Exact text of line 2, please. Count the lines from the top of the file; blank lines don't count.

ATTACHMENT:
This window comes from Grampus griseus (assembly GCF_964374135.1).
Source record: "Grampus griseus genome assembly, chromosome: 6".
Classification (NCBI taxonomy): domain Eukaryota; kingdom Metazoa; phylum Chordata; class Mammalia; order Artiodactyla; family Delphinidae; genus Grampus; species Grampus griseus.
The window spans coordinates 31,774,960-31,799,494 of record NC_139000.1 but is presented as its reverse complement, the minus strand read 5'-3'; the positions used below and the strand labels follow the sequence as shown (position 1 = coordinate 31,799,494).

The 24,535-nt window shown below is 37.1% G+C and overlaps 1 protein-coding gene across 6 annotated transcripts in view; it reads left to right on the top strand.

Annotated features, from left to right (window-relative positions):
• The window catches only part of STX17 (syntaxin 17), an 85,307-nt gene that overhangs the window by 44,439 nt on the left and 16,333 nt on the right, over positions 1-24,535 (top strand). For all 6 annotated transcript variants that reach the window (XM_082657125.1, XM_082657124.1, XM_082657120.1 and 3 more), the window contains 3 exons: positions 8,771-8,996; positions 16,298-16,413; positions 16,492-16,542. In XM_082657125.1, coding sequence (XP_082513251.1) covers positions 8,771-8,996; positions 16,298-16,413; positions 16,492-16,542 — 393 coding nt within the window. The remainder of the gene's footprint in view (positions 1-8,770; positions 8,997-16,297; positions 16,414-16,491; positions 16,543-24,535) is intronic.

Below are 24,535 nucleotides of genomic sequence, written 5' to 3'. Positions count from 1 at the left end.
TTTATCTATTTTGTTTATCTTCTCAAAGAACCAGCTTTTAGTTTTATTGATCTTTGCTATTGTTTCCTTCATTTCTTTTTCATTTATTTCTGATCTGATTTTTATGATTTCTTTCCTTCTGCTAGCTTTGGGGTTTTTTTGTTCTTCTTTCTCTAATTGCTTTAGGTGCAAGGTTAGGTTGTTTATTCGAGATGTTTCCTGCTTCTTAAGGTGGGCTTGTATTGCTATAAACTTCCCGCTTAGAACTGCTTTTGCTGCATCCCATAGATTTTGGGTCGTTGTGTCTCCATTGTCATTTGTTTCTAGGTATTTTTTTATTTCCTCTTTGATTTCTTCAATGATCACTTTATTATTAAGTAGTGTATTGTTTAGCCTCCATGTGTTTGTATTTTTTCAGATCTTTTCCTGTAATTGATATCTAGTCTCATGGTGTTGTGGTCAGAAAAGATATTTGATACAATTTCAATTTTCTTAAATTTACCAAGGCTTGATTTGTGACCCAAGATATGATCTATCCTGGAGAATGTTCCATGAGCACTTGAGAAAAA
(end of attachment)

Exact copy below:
Source record: "Grampus griseus genome assembly, chromosome: 6".